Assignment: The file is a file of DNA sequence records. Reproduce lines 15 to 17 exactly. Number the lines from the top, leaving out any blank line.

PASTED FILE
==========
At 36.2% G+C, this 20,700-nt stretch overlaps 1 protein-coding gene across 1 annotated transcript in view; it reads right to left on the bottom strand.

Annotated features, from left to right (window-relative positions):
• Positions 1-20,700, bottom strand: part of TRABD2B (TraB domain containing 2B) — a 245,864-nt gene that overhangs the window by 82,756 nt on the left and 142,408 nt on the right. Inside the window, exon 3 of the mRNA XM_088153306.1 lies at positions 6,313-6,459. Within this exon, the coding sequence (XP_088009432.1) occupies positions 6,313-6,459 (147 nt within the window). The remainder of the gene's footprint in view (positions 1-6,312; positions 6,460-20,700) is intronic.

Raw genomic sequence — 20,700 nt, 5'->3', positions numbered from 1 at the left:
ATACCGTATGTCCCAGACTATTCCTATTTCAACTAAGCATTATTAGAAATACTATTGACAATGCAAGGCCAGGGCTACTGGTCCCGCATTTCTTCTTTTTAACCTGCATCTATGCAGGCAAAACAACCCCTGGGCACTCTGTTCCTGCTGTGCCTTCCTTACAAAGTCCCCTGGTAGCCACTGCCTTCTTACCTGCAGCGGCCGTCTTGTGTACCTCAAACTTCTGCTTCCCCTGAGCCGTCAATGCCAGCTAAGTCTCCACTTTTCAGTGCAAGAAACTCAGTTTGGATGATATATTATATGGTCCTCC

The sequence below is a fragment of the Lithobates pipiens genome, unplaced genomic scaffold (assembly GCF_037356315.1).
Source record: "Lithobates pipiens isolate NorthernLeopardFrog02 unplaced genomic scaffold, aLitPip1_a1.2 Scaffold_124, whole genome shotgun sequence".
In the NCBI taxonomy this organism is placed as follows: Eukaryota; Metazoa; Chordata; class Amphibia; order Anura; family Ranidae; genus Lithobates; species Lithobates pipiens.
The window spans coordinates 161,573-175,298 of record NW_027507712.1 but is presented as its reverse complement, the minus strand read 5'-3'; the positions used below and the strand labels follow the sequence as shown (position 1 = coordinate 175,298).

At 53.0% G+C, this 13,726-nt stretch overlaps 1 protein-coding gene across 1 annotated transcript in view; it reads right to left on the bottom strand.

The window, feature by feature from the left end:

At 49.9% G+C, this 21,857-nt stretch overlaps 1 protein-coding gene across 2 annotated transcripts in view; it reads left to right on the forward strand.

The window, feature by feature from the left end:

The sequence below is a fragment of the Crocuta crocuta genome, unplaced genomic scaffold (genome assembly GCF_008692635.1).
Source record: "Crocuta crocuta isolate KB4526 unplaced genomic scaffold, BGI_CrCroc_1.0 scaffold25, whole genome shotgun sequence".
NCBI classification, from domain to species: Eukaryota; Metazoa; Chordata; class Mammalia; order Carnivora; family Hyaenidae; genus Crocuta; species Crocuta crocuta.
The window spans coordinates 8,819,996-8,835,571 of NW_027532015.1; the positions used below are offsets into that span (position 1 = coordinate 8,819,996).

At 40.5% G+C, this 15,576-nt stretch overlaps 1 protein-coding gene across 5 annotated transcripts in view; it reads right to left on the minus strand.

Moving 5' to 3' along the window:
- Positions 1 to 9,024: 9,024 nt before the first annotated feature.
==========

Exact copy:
Source record: "Crocuta crocuta isolate KB4526 unplaced genomic scaffold, BGI_CrCroc_1.0 scaffold25, whole genome shotgun sequence".
NCBI classification, from domain to species: Eukaryota; Metazoa; Chordata; class Mammalia; order Carnivora; family Hyaenidae; genus Crocuta; species Crocuta crocuta.
The window spans coordinates 8,819,996-8,835,571 of NW_027532015.1; the positions used below are offsets into that span (position 1 = coordinate 8,819,996).